Creating Bathroom Access & a Gender Inclusive Society

Bathroom & Inclusion

Bathroom & Inclusion

TRANSGENDER PEOPLE face both subtle and overt forms of bias and discrimination in a number of areas including healthcare, housing, education, and employment. They report high rates of homelessness that are linked to high estimates of discrimination in attaining housing. Among these issues, bathroom access has received outside attention, particularly because opposition to transgender equality has been successful in using hateful and inaccurate tropes about transgender and gender nonconforming individuals. For civil rights advocates, however, fighting for equal access to restrooms according to one’s gender identity is a major issue precisely because it underlies discrimination in a variety of different public and private contexts. Bathroom access, in the words of one legal scholar, “manifests as a subset of a larger issue: the ability to secure and hold employment or use places of public accommodation without experiencing discrimination or abuse.”1

Over a dozen states have considered (and in North Carolina, with HB 2, implemented) bills that would force individuals to use bathroom facilities that are limited to their biological sex at birth. These laws are frequently justified under the guise of protection for women from sexual assault, though researchers have found that there is no evidence that safety and privacy is negatively impacted when restroom use is based on gender identity. While many civil rights groups have launched challenges to regressive bills, researchers argue more proactive visions of bathroom equality are needed to overcome the varied and drastic forms of discrimination faced by transgender populations. As Haas Institute LGBTQ Citizenship faculty member Sonia Katyal argues, the law has failed to keep pace with the inclusion of burgeoning and diverse transgender and gender non-conforming populations.2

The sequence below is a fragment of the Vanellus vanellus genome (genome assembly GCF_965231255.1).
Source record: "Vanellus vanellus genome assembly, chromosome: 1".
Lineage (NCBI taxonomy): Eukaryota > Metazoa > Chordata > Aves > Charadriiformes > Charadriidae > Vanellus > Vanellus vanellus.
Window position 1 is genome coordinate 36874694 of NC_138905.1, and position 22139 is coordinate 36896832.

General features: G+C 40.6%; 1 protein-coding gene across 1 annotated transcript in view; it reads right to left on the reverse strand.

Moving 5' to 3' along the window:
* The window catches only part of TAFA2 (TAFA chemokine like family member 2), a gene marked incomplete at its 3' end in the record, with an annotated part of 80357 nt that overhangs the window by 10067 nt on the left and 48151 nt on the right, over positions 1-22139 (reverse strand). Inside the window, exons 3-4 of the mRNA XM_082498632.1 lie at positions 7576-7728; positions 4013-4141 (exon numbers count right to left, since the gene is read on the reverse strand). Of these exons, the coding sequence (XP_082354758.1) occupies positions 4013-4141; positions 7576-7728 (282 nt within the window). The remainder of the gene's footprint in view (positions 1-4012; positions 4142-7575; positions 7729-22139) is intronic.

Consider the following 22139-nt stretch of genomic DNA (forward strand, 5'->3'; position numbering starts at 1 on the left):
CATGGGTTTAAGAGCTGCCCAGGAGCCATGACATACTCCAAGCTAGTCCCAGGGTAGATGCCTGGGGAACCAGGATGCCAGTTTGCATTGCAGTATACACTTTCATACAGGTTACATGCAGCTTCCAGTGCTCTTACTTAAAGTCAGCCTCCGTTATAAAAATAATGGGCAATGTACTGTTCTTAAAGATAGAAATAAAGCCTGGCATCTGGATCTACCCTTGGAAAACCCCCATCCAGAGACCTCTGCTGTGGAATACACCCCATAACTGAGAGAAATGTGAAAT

This policy brief reviews literature on the challenges transgender and gender-nonconforming individuals face in overcoming discrimination and harassment, with particular focus on the role of conditioning restroom access as a key site of social exclusion. Legal challenges to the regressive restroom policy argue that some solutions—such as mandating transgender individuals use a separate single-user facility—do little to address the indignities of unequal access. The brief outlines solutions to address the problem, focusing especially on data collection of gender identity and access needs, as well as strategies in the designing and planning of gender inclusive, rather than gender neutral, bathroom facilities. These strategies will allow policymakers to enable restroom inclusion while addressing concerns about safety, especially focusing on the need to recognize the intersectional needs and concerns bathrooms hold in society. 

Figure 1, a legislation map diagram, indicates on a map with different colors which states mandate gender neutrality for single stall restrooms, states with protection for bathroom access according to gender identity, and which states considered legislation that would restrict access to multiuser restrooms.

  • 1. Tobias Barrington Wolff, “Civil Rights Reform and the Body,” Harvard Law & Policy Review 6 (2012): 205.
  • 2. Sonia Katyal. "The Numerus Clausus of Sex" University of Chicago Law Review Vol. 84 Iss. 1 (2017) p. 389